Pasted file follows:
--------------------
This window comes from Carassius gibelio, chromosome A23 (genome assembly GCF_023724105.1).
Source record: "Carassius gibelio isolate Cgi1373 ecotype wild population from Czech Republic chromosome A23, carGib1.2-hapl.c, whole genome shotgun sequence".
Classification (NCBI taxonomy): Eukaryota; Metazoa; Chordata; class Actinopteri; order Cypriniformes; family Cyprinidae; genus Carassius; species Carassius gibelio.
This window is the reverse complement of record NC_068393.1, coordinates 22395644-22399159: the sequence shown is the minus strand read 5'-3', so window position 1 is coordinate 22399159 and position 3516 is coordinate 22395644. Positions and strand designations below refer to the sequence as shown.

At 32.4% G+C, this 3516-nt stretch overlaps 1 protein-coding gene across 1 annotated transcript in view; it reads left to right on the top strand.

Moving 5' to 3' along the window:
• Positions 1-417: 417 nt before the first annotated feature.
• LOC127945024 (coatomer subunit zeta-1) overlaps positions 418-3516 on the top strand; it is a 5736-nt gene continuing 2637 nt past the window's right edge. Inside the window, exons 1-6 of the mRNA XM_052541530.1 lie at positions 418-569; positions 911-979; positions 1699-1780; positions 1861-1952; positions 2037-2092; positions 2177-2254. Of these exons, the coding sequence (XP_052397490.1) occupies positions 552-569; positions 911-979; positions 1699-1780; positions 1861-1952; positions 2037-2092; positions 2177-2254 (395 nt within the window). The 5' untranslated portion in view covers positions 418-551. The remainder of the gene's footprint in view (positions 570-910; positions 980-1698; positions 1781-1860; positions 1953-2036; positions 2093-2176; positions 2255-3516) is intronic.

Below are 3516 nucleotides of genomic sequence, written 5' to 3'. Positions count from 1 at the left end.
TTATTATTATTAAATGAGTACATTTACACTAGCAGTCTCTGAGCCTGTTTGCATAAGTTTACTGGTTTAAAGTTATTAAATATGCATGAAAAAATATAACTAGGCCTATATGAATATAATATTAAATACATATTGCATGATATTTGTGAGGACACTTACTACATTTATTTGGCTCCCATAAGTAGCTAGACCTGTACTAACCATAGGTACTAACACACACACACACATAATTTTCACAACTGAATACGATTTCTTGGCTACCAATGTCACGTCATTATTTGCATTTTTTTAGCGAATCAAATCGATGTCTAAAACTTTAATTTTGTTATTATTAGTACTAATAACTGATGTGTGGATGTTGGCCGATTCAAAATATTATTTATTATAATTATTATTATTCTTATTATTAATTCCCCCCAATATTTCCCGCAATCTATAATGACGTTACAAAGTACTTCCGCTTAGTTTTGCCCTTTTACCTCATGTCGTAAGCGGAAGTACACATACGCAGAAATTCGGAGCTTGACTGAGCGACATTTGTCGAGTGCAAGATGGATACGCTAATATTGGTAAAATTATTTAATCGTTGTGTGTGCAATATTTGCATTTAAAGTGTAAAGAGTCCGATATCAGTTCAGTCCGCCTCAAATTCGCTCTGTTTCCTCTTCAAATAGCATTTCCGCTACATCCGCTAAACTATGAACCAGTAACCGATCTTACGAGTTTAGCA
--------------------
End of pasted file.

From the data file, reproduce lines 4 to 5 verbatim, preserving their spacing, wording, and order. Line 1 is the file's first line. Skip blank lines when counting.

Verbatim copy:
This window is the reverse complement of record NC_068393.1, coordinates 22395644-22399159: the sequence shown is the minus strand read 5'-3', so window position 1 is coordinate 22399159 and position 3516 is coordinate 22395644. Positions and strand designations below refer to the sequence as shown.

At 32.4% G+C, this 3516-nt stretch overlaps 1 protein-coding gene across 1 annotated transcript in view; it reads left to right on the top strand.